Nuclear Power Industry Opportunities Midst Fear


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Study of the Opportunities and Hurdles faced by Nuclear Industry.

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Nuclear Power Industry Opportunities Midst Fear

  1. 1. Nuclear Power Industry: Opportunities Midst Fear Although nuclear energy provides tremendous opportunities, it represents many challenges as well. The leak in Chernobyl in Ukraine and Three Mile Island in Pennsylvania blemished the image of nuclear industry world-wide, and has certainly created major barriers to its growth. One must however ask a reasonable basic question as to why the oil spills by Exxon Valdez in Alaska and BP in the Gulf haven’t stopped the global oil consumption, whereas a few nuclear leaks have made the world paranoid about nuclear energy? What Where did the oil leaks What tanker How much oil did it spill (in Year? occur? was it? tons)? 1983 The Persian Gulf Nowruz Oil Field 600,000 1983 South Africa Castillo De Belluer 250,000 1988 The Monongahela River Storage Tank 3,800,000 1993 Off The Shetland Islands Braer 26,000,000 1996 Off SW Wales Sea Empress 18,000,000 2001 Galapagos Islands, Equador Jessica 240,000 Source: Fears of nuclear devastation and radioactive effects have their origin in the bombings of Hiroshima and Nagasaki, Japan in WWII, and the 1986 nuclear leak disaster at Chernobyl in Soviet Ukraine that both created widespread protests and fears about nuclear power. However the first instance was deliberate use of these weapons of mass destruction on a scale that made the whole world take notice of the harm caused, and made many countries signatories of the NPT and CTBT years later (although those treaties have major flaws and limitations of their own). The Chernobyl reactor had an acutely flawed design, one which possibly would never have been allowed to be built outside the Soviet Union, and it also had weak safety features that failed to guard against human error. The U.S. Three Mile Island accident in PA harmed no one and the radioactive leak was confined by the extensive protective systems that apparently are now the worldwide industry standards. Reactors with Chernobyl's severe shortcomings have been eliminated or improved, and probably will never be built again due to the advance in technology and worldwide cooperation and involvement of International agencies such as IAEA. Estimates of the eventual death toll from Chernobyl vary widely. A 2005 report by the Chernobyl Forum (eight U.N. organizations) estimated the accident eventually would cause about 4,000 deaths. Greenpeace places the figure at 93,000 deaths, based on information from the Belarus National Academy of Sciences. Another report by the Center for Independent Environmental Assessment of the Russian Academy of Sciences found a dramatic increase in mortality since 1990 (60,000 deaths in Russia and an estimated 140,000 deaths in Ukraine and Belarus) probably due to Chernobyl radiation. 1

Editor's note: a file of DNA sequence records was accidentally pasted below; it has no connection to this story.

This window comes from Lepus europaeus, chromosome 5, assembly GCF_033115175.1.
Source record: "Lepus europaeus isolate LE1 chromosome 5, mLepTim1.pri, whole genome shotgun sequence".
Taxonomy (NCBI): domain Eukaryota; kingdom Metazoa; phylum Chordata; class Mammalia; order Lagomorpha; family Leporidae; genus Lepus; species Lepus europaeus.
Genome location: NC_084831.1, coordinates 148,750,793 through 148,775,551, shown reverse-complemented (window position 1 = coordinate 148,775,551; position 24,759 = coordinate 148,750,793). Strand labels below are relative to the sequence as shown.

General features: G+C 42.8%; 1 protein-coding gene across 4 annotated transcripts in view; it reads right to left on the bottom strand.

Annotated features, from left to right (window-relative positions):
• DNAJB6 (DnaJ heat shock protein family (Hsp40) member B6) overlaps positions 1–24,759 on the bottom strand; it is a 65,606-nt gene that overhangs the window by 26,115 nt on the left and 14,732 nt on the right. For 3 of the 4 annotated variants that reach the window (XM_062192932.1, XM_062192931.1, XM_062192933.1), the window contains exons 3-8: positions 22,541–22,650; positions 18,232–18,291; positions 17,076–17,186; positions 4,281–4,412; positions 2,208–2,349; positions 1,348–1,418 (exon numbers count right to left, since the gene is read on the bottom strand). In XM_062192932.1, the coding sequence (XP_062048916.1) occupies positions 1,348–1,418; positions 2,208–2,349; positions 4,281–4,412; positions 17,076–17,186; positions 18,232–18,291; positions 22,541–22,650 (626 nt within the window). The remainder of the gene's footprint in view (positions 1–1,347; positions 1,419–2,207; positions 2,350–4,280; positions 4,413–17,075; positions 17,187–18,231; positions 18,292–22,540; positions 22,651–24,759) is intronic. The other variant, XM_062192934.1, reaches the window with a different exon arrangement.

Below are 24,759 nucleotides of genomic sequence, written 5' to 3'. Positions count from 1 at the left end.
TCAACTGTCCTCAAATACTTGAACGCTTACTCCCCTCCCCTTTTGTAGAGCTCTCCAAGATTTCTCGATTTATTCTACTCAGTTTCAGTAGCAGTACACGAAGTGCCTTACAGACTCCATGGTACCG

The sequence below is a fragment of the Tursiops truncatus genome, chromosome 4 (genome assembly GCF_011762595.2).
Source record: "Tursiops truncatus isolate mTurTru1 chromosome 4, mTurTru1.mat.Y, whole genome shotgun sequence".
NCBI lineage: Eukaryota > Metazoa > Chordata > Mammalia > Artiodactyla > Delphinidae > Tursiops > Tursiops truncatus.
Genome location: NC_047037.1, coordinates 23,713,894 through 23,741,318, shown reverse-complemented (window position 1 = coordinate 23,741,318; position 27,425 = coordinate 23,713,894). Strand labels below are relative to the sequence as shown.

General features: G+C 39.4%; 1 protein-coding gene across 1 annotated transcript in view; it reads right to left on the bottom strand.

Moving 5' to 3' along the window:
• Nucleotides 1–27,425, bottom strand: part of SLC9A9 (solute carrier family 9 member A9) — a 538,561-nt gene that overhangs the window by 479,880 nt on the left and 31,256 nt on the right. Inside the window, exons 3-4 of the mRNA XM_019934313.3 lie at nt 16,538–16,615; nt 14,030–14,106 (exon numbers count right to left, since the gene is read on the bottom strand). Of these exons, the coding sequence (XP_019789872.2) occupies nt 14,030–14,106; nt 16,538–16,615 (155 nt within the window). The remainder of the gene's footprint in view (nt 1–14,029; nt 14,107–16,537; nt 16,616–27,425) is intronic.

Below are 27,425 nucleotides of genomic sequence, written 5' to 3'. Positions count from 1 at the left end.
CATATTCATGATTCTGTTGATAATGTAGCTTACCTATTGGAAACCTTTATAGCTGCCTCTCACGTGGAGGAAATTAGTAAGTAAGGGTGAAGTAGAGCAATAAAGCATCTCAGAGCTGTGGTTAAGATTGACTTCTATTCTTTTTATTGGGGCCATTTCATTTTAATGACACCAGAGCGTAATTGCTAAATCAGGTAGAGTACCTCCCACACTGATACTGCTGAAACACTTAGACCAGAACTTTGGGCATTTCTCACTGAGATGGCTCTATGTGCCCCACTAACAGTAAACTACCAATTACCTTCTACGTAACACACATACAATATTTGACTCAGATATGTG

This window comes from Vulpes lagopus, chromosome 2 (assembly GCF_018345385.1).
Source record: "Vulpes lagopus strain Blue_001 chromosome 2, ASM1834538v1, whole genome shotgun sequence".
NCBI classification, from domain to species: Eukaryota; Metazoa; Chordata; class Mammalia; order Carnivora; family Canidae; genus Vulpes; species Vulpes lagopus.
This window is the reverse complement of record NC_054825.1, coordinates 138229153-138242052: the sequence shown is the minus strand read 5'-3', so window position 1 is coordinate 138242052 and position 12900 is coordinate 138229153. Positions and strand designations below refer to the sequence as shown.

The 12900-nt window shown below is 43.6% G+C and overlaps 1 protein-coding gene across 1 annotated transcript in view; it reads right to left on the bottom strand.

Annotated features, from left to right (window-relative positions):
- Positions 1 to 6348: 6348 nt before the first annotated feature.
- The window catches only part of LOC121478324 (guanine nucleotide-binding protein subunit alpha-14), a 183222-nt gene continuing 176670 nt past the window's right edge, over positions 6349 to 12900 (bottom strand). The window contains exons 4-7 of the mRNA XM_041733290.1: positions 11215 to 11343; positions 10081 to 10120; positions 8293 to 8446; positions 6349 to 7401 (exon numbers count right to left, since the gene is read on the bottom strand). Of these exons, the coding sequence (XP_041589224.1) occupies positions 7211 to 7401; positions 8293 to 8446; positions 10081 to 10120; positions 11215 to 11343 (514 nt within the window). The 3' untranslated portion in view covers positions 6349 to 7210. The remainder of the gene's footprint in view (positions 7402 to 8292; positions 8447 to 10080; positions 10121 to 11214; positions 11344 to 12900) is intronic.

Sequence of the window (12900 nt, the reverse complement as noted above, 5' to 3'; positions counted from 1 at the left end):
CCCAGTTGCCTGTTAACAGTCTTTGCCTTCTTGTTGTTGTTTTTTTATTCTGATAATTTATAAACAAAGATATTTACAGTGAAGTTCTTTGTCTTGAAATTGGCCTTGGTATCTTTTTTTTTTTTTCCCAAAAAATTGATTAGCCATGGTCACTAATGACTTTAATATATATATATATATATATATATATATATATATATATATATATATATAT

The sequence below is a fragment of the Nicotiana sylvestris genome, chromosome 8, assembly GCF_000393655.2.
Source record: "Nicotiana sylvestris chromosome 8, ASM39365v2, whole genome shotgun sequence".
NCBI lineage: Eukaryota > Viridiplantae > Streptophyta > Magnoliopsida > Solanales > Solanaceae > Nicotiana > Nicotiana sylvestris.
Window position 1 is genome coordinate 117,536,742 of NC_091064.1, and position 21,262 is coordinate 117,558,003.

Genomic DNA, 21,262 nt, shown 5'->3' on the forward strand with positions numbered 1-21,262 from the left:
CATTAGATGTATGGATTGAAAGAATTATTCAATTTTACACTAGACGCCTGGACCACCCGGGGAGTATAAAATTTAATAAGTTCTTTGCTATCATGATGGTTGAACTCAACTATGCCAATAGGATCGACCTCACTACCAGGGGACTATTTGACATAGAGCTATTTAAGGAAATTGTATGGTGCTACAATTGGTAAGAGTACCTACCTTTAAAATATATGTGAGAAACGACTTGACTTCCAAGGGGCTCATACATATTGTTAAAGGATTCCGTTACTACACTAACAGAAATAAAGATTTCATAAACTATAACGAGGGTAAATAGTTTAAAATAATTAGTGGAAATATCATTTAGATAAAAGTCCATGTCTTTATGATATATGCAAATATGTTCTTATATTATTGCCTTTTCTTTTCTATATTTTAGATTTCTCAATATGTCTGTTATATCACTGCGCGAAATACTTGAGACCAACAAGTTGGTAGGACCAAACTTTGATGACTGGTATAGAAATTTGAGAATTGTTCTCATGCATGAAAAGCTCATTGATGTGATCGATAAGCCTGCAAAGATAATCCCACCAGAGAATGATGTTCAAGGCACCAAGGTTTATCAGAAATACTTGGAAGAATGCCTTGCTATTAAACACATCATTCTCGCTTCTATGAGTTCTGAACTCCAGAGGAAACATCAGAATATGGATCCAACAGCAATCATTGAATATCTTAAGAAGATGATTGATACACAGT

2. 2. The UN's and Greenpeace’s findings don’t trivialize what happened at Chernobyl, but they do put this event in a broader perspective. Coal-mining accidents and gas explosions account for thousands of fatalities each year as we saw last week in Virginia. Some of these deaths are so common that they even go unreported. For example, a single mining accident killing tens or even hundreds of people may occur with little note, while any nuclear radiation leak similar to last week’s leak in New Delhi, India causes major panic. Also one other major impact that most people tend to forget is the health impact from daily use of fossil fuels that cause air pollution. The World Health Organization (WHO) estimates that such pollution causes nearly three million deaths each year. Many medical scientists predict that the fossil fuel mortality rate will triple by the year 2025 with the automobiles, broad manufacturing and construction revolution in BRIC countries and other emerging markets. We as consumers and business people need to balance them against the fear of nuclear power. Key Issues: Fears: Steps Taken To Allay Those Fears: Ongoing The nuclear industry does The nuclear industry accounts for all of its Nuclear Waste not know how to treat nuclear waste, and solutions for safely Treatment: nuclear waste. managing waste are comprehensively practiced and continually improved. Longevity of Nuclear waste lasts forever Nuclear waste naturally becomes less Radioactive and cannot be managed radioactive over time, ultimately becoming Material: safely. essentially non-radioactive. Most of the radioactivity in nuclear waste disappears within a few decades of its creation. Long-Term Nuclear waste will end up in Well-engineered and highly safe nuclear Nuclear a nuclear waste dump. waste facilities do exist, and others are being Disposal: developed or planned for long-term disposal of materials that pose the greatest radioactive hazard (i.e., UNF-HLW and ILW). High Economic The huge cost of waste The full cost of safely managing nuclear Cost: management makes waste represents a small % of the total cost nuclear energy uneconomic. of nuclear power generation and is generally included in the cost of electricity. Public The nuclear industry is In 1989, the nuclear industry established the Knowledge of secretive about nuclear World Association of Nuclear Operators the Industry waste. (WANO) to foster a global nuclear safety culture. Today every nuclear power reactor in the world is part of the WANO system of operational peer review. The aim of WANO's peer-review system standards are set by the UN's International Atomic Energy Agency (IAEA). Source: World Nuclear Association ( 2